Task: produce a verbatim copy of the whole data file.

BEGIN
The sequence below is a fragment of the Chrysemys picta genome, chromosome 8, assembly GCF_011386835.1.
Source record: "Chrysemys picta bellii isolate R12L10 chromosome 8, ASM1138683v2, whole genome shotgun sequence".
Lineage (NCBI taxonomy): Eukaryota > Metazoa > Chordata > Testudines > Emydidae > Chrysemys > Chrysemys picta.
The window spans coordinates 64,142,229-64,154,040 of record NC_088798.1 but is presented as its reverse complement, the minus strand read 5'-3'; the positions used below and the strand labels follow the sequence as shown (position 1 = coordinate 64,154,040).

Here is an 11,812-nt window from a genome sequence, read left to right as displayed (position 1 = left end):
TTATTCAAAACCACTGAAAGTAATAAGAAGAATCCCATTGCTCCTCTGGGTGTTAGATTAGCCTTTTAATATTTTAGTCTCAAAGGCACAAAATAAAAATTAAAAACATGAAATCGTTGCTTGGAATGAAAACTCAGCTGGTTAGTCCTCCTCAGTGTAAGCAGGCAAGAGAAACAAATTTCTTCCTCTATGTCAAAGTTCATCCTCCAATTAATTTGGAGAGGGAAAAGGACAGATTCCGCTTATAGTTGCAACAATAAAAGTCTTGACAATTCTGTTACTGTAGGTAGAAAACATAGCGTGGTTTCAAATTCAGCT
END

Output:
The sequence below is a fragment of the Chrysemys picta genome, chromosome 8, assembly GCF_011386835.1.
Source record: "Chrysemys picta bellii isolate R12L10 chromosome 8, ASM1138683v2, whole genome shotgun sequence".
Lineage (NCBI taxonomy): Eukaryota > Metazoa > Chordata > Testudines > Emydidae > Chrysemys > Chrysemys picta.
The window spans coordinates 64,142,229-64,154,040 of record NC_088798.1 but is presented as its reverse complement, the minus strand read 5'-3'; the positions used below and the strand labels follow the sequence as shown (position 1 = coordinate 64,154,040).

Here is an 11,812-nt window from a genome sequence, read left to right as displayed (position 1 = left end):
TTATTCAAAACCACTGAAAGTAATAAGAAGAATCCCATTGCTCCTCTGGGTGTTAGATTAGCCTTTTAATATTTTAGTCTCAAAGGCACAAAATAAAAATTAAAAACATGAAATCGTTGCTTGGAATGAAAACTCAGCTGGTTAGTCCTCCTCAGTGTAAGCAGGCAAGAGAAACAAATTTCTTCCTCTATGTCAAAGTTCATCCTCCAATTAATTTGGAGAGGGAAAAGGACAGATTCCGCTTATAGTTGCAACAATAAAAGTCTTGACAATTCTGTTACTGTAGGTAGAAAACATAGCGTGGTTTCAAATTCAGCT